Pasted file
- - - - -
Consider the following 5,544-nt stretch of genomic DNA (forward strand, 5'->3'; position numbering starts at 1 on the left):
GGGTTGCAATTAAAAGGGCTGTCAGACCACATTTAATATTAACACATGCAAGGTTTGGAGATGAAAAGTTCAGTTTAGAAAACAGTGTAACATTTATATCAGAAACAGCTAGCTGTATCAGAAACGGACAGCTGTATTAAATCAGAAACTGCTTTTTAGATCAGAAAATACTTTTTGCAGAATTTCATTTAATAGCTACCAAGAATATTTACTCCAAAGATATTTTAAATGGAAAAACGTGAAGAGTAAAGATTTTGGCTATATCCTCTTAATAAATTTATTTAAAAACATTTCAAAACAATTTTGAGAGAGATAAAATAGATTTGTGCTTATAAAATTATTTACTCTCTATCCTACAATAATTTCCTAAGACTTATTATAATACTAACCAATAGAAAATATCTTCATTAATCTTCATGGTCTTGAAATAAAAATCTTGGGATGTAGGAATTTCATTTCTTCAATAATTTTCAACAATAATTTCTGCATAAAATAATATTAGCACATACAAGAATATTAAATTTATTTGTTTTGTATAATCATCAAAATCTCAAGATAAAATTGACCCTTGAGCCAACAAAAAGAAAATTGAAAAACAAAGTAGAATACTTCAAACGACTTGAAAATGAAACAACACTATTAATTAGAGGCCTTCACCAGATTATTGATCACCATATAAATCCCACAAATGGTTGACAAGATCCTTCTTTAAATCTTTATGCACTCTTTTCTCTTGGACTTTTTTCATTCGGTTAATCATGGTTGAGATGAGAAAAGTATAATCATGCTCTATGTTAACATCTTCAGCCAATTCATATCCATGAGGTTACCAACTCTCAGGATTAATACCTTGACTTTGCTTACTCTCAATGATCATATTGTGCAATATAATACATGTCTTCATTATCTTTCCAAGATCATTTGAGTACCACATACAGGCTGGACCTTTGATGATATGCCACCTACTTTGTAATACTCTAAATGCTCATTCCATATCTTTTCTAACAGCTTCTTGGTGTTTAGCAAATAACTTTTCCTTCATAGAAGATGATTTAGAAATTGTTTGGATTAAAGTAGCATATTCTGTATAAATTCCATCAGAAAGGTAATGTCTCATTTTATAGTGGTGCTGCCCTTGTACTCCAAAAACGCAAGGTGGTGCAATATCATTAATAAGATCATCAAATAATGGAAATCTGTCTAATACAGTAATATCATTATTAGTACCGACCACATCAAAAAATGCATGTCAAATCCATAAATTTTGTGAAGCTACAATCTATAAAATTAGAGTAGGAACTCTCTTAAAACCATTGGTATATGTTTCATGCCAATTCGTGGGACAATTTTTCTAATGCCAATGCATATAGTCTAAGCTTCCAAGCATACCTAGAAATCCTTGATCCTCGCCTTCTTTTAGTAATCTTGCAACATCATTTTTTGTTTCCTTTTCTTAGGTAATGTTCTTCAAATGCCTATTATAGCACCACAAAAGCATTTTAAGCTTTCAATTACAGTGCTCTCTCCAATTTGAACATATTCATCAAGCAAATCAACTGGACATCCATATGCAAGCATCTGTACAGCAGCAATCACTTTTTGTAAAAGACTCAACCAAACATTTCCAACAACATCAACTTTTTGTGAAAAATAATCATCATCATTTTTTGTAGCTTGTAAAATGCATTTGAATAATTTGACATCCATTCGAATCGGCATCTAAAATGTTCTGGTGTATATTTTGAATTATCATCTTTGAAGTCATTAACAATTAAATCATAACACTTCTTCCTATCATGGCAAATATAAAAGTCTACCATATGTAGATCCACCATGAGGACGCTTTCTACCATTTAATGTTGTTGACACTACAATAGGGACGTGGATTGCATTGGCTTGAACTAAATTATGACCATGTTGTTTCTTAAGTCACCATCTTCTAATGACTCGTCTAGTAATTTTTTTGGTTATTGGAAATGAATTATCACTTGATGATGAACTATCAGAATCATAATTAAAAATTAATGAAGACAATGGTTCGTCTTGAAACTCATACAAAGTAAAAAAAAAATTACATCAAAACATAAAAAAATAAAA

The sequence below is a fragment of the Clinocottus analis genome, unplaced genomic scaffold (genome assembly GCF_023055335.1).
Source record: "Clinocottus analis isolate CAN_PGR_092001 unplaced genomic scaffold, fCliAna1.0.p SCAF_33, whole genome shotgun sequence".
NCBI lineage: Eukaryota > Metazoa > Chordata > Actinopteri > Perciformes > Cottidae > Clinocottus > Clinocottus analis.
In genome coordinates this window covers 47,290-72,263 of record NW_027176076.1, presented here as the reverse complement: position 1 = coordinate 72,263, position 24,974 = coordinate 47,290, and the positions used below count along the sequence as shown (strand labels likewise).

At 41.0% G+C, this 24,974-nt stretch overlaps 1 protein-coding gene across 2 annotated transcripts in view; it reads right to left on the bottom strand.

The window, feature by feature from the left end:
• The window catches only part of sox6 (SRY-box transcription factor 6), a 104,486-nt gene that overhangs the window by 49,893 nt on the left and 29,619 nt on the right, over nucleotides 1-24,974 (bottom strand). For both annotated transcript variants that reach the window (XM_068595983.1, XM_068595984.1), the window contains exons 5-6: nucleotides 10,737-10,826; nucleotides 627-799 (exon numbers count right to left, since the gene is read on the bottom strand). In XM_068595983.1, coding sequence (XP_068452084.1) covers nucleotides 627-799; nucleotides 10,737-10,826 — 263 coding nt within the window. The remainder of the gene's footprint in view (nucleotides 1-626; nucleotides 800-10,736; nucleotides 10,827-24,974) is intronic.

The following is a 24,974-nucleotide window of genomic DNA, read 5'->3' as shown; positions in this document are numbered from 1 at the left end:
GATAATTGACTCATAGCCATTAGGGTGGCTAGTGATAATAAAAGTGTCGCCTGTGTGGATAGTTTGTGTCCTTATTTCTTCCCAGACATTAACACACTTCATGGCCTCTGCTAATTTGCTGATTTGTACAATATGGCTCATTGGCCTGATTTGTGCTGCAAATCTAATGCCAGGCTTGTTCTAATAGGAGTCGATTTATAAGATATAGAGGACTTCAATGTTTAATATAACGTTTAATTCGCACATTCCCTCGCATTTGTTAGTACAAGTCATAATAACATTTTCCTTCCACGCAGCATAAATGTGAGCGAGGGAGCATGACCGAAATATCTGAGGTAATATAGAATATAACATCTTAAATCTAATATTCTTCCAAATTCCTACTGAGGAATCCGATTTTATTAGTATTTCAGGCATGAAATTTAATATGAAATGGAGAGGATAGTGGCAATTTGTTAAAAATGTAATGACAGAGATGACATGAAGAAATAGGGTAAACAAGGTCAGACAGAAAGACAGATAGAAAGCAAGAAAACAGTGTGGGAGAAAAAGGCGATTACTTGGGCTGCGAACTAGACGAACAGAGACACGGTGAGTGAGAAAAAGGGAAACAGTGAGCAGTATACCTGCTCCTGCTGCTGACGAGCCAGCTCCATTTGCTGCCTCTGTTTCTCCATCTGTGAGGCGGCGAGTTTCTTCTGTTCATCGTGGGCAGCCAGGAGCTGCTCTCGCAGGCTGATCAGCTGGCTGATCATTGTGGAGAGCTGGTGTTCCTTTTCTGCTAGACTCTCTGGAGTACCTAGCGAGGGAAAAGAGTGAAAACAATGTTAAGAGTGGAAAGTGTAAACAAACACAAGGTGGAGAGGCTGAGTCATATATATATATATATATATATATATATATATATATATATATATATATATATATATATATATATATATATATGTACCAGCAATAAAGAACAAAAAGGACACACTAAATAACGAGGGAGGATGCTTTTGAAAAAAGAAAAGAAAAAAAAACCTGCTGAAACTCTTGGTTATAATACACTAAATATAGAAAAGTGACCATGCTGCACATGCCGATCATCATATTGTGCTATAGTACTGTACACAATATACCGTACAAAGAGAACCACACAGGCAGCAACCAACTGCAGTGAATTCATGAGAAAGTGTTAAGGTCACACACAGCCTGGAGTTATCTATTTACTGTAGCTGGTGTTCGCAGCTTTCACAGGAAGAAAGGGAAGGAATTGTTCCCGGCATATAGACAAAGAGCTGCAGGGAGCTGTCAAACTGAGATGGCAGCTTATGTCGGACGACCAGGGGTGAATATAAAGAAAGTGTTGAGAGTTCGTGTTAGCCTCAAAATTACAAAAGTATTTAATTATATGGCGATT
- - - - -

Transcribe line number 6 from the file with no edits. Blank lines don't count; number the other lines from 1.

In genome coordinates this window covers 47,290-72,263 of record NW_027176076.1, presented here as the reverse complement: position 1 = coordinate 72,263, position 24,974 = coordinate 47,290, and the positions used below count along the sequence as shown (strand labels likewise).